Kort knew that I had changed but I couldn’t explain why. He stuck by me through counseling, meditation retreats, and Ayurvedic treatments prescribed by healers to reset my system. I had wanted our love to be true from the start but felt that I needed to fix myself before he could choose me. I played the role of girlfriend for years, until I finally agreed to marriage. I pushed that off, convinced that I’d be happy being a girlfriend forever. But deep down, I didn’t believe that the love that comes with a singular commitment was something that was ever intended for me.
He had come through for me long before we married. Turned towards me even while in Japan. Though I had forgotten myself, and him many times.
And yet he had come through for me long before we married. Turned towards me even while in Japan. Though I had forgotten myself, and him many times. When years later we conceived a child and lost that child, and conceived again, we finally talked about trauma. How we would grieve the thing that our love made real for a brief time. And what we would do if trauma should visit us during labor. He would hold that circle of safety for me, as he had once in the tearoom. We would push through the thing that filled me with a fear larger than death. We attended birthing classes where less courageous expectant fathers passed out cold, wrote our birth plan, and prepared to welcome our child in the safety of our home. As a healer, Kort wanted that too and read up on what he could do as an acupuncturist to relieve my labor pains.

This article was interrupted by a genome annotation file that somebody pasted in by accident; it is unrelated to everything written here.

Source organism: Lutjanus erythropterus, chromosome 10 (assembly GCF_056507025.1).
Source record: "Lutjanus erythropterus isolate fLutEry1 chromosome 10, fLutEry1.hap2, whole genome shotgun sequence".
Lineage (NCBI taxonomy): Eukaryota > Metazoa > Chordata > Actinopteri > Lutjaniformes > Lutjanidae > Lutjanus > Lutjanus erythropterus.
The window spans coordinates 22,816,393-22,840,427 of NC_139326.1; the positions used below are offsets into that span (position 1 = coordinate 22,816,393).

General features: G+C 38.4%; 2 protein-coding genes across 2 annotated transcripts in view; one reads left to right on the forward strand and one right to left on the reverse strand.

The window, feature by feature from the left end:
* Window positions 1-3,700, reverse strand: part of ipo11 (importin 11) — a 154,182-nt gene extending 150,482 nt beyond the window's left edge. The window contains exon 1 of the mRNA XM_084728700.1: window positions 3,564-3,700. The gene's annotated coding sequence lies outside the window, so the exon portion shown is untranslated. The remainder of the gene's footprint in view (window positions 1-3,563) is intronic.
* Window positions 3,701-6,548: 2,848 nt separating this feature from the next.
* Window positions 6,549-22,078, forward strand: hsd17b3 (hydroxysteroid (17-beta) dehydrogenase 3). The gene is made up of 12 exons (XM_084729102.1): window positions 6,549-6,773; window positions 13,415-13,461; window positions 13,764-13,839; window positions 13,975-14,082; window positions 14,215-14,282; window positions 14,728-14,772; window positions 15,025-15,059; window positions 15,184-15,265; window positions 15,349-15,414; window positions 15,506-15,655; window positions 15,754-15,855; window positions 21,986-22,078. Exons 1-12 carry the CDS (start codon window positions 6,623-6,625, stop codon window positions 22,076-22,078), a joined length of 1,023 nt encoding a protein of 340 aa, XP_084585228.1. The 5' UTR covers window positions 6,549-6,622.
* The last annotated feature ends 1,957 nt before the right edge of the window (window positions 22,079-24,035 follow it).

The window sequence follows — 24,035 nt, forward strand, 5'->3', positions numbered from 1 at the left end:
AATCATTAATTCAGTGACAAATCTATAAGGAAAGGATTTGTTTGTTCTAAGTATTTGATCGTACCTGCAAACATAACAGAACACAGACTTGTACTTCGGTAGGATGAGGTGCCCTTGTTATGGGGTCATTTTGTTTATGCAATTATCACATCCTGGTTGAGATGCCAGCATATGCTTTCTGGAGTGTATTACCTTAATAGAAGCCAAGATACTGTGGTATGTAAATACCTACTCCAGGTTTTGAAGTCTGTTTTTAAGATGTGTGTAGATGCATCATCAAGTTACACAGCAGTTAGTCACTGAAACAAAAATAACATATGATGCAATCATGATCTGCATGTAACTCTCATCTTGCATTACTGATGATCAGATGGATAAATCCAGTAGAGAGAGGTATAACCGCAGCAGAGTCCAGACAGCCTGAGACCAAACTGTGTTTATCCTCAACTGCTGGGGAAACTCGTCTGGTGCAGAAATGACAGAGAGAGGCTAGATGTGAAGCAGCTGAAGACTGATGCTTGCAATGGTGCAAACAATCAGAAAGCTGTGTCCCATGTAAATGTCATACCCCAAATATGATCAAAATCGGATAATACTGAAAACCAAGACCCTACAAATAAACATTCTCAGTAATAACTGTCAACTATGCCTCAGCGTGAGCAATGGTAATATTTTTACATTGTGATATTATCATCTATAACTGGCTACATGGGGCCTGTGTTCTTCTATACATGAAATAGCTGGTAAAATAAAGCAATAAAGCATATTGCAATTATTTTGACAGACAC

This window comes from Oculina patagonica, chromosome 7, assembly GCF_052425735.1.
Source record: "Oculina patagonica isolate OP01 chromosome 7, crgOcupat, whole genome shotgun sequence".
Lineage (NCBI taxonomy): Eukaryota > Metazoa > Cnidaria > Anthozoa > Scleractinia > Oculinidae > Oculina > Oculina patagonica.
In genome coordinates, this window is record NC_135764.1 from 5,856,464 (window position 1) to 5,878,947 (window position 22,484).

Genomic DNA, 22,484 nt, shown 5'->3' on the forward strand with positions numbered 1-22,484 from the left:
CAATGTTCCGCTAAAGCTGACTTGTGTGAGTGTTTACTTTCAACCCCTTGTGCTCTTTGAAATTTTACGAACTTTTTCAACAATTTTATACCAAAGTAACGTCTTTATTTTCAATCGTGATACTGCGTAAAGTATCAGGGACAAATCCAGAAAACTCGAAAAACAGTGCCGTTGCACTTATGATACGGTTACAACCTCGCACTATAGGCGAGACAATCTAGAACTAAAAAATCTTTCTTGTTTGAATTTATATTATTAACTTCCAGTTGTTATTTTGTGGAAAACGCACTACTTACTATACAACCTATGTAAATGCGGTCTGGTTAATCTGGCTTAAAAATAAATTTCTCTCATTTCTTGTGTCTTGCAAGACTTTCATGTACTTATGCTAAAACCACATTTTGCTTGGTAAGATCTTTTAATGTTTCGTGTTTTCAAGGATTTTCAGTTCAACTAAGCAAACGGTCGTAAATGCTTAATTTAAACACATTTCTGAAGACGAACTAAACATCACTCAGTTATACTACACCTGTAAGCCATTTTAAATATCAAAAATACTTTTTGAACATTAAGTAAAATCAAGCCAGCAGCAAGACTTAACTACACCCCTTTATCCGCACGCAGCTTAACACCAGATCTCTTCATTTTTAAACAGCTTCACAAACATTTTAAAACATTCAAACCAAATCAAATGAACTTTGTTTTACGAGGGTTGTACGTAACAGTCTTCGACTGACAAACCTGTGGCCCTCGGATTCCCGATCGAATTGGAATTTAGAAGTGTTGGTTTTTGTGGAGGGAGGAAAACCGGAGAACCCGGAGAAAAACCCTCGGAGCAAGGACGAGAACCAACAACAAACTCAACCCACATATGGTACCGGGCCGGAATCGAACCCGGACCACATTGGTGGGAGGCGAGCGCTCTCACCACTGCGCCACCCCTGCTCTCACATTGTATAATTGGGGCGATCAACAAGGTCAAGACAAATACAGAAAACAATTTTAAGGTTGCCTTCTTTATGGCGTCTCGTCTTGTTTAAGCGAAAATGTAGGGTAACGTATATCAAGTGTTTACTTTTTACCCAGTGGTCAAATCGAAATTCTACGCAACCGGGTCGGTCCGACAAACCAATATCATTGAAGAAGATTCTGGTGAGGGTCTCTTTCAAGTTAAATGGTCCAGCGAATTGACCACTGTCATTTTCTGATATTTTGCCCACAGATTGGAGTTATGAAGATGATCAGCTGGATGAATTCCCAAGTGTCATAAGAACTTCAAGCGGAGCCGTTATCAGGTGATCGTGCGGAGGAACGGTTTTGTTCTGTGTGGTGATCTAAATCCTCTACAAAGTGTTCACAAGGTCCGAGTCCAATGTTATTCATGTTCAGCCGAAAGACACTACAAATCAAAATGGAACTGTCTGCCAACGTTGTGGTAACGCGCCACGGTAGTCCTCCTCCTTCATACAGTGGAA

In those last weeks before our son arrived, I trusted our wholeness. We attended a full moon-viewing tea ceremony offered by a friend. I was too round to comfortably kneel in a tearoom and wandered through the gardens alone beneath the light of distant stars. We had not served tea to others in a long time. But caring for others in his acupuncture practice had filled my husband’s heart in the same way that making tea had given him joy. This same sense would pervade his experiences of being a father.
For me, beauty and perfection had been twin energies that I had poured into my own practice of tea, and writing. Somewhere along the way, I discovered too that each of these forms has its own quality of emptiness, to be made meaningful by the practitioner. I regarded the full moon, thinking of how a vessel becomes filled. The empty bowl, broken or unbroken, can hold something other than perfection. I had learned this from my partner. I could fill that vessel with love.
Published on February 11, 2023
Words by Shin Yu Pai
Shin Yu Pai is the current Civic Poet of The City of Seattle. She has published in NYTimes, YES! Magazine, Tricycle, Seattle Met, South Seattle Emerald, ParentMap, Seattle’s Child, and other publications. She is the host, writer, and producer of The Blue Suit, a podcast centered on Asian American stories from KUOW, Seattle’s NPR station.